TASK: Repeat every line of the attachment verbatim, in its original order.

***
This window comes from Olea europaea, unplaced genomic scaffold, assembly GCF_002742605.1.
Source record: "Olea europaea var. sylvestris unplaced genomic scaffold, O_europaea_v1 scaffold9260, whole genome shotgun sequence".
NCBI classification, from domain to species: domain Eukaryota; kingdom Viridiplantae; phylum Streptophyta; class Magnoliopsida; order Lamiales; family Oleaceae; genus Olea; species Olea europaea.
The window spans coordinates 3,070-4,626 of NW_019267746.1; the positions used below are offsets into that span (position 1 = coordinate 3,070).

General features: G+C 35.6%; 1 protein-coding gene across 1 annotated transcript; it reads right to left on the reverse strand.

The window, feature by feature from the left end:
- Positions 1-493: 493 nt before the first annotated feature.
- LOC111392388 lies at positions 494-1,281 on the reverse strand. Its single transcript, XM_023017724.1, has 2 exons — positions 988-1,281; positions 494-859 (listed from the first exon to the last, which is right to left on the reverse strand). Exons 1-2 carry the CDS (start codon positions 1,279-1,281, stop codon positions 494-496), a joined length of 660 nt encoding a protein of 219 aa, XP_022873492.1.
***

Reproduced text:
This window comes from Olea europaea, unplaced genomic scaffold, assembly GCF_002742605.1.
Source record: "Olea europaea var. sylvestris unplaced genomic scaffold, O_europaea_v1 scaffold9260, whole genome shotgun sequence".
NCBI classification, from domain to species: domain Eukaryota; kingdom Viridiplantae; phylum Streptophyta; class Magnoliopsida; order Lamiales; family Oleaceae; genus Olea; species Olea europaea.
The window spans coordinates 3,070-4,626 of NW_019267746.1; the positions used below are offsets into that span (position 1 = coordinate 3,070).

General features: G+C 35.6%; 1 protein-coding gene across 1 annotated transcript; it reads right to left on the reverse strand.

The window, feature by feature from the left end:
- Positions 1-493: 493 nt before the first annotated feature.
- LOC111392388 lies at positions 494-1,281 on the reverse strand. Its single transcript, XM_023017724.1, has 2 exons — positions 988-1,281; positions 494-859 (listed from the first exon to the last, which is right to left on the reverse strand). Exons 1-2 carry the CDS (start codon positions 1,279-1,281, stop codon positions 494-496), a joined length of 660 nt encoding a protein of 219 aa, XP_022873492.1.